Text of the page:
Police chief defends officers who arrested 12-year-old over toy gun

Police believed the Toy BB gun was real.

A Metropolitan Police chief has defended his officers after it emerged they had arrested a 12-year-old boy playing with a toy gun, believing it to be real.

A team of officers with sniffer dogs stormed the home of Kai Agyepong in Camden, north London, on the evening of July 17 after a call from a member of the public claiming to have seen a black male holding a firearm.

In reality, it was a BB pellet gun that had been fitted with a blue slider to distinguish it from the real thing.

Kai’s mother Alice criticised the police, saying her family felt “utterly violated” by the incident.

Ms Agyepong, who also has two daughters living at home aged 16 and 23, said: “In my mind there was no question they were going to shoot us.

“Their guns were drawn in such a way they were aiming their rifles at me and my kids.”

She said the Met had thrown “every single resource except a helicopter” at the incident, adding that in addition to the armed officers and dog unit, there were two vans of ordinary PCs and an ambulance.

Even after being shown the BB gun, the police still conducted a full search of the premises lasting more than an hour.

Ms Agyepong said her son had “undoubtedly” been racially profiled.

She said the Met had explained the incident by saying senior gang members often leave knives and firearms with younger boys in the hope they will be less likely to be discovered.

Commander Kyle Gordon, the Met’s lead for firearms, said: “There have been a number of well-publicised shootings in London in recent months where members of the public have been injured.

Kai Agyepong with his mother Alice Credit: Alice Agyepong/PA

“As the public would rightly expect, we take every report of a firearm seriously in order to protect our communities.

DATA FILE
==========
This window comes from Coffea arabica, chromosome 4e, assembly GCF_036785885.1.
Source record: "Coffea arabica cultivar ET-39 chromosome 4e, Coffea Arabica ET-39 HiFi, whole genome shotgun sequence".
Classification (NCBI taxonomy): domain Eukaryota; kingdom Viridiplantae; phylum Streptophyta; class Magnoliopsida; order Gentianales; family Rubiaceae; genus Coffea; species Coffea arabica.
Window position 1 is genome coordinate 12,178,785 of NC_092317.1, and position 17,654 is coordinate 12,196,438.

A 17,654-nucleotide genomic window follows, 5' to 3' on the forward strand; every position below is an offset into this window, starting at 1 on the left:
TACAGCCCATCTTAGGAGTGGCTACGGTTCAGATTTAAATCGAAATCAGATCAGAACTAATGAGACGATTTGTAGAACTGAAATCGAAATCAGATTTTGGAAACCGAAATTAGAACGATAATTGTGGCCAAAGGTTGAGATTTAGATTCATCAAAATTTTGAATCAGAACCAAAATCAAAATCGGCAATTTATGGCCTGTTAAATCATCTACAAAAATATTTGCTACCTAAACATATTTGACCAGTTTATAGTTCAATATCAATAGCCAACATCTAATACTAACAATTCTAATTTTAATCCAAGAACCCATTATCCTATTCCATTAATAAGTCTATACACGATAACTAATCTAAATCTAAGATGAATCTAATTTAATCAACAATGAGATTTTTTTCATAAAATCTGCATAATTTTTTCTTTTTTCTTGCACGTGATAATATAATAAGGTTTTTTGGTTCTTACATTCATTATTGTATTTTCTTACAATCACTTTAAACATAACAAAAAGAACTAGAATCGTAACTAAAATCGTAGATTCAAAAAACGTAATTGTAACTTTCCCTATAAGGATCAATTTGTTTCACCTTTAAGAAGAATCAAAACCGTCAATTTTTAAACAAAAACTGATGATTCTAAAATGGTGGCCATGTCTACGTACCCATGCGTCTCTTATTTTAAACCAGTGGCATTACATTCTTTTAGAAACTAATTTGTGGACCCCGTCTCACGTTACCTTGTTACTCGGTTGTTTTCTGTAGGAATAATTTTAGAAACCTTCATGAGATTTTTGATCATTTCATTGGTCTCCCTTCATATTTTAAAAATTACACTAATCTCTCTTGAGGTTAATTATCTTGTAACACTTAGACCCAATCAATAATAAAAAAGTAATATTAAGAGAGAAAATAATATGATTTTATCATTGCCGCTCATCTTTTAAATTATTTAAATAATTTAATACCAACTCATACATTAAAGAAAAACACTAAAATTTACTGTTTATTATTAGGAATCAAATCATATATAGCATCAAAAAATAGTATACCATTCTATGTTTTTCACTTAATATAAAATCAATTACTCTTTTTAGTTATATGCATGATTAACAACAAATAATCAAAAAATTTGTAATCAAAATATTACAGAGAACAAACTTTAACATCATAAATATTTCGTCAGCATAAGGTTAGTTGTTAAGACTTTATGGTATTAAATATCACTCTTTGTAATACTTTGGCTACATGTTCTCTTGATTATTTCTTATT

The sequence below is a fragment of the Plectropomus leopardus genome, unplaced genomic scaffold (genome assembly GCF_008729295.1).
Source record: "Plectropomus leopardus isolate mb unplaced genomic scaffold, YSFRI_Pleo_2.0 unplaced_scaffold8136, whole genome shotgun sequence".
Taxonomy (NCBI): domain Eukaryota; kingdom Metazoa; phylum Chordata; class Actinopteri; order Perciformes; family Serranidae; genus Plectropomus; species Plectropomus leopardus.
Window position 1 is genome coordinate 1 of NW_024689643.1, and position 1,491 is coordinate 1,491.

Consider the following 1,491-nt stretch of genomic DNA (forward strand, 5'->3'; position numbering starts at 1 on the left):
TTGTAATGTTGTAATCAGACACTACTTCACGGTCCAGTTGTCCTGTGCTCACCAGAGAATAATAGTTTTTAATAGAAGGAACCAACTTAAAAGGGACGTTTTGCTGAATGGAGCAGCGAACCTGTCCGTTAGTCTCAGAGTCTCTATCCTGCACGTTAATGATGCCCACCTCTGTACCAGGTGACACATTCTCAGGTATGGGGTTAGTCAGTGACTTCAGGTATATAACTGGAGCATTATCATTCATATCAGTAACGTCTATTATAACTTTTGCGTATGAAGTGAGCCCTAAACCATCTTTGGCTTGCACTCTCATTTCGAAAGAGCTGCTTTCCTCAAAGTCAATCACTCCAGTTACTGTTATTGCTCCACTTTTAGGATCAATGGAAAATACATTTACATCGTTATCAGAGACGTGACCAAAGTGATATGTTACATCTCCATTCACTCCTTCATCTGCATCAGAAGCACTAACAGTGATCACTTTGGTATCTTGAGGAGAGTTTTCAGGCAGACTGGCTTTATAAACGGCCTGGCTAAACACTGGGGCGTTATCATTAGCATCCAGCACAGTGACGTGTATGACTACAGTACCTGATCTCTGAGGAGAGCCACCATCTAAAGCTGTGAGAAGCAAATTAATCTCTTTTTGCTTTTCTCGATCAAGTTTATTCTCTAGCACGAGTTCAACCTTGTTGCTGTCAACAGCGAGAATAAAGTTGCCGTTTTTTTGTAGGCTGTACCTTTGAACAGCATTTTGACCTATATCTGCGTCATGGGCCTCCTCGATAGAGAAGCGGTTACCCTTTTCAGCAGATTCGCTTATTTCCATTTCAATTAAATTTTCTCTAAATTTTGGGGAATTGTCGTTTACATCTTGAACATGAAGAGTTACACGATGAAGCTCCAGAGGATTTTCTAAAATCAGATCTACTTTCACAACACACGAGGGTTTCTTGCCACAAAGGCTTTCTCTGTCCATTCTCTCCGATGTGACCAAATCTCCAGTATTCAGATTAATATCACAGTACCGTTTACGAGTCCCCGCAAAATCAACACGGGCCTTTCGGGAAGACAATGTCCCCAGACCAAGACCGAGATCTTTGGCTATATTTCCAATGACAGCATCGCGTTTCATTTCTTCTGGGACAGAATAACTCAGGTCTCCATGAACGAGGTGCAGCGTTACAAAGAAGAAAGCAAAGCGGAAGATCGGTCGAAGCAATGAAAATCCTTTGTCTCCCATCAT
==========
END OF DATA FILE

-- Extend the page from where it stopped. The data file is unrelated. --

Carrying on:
“Officers attending reports such as this must treat them as genuine until they can verify whether or not an actual firearm is present.

“Based on the information at hand, the officers acted in line with their training and my expectations, enabling the incident to be concluded as quickly and safely as possible.”

Commander Gordon said he had watched the body-worn video of the incident and said he was “content” with the officers’ professionalism and how they had explained to residents what was going on.

“The reporting member of the public was right to call us and we would encourage others who see similar weapons to do the same,” he said.

“We are committed to bearing down on violence and we rely on our communities to help us do this.”

He added that Kai had been immediately dearrested as soon as officers had established the only weapon in the house was the BB gun.

Ms Agyepong said Kai had been left traumatised by the incident, becoming anxious if she even leaves him just to nip to the shops.

“It was very, very humiliating but more than that, for me and my kids it was terrifying.”

The Met has referred the incident to the Independent Office for Police Complaints (IOPC) and Ms Agyepong is also pursuing a complaint against the police.

The family’s solicitor Iain Gould said in a blog post the force had “major questions” to answer about the strength of its response.

“Deadly force could so easily and tragically have been unleashed upon (Ms Agyepong) and her children,” he said.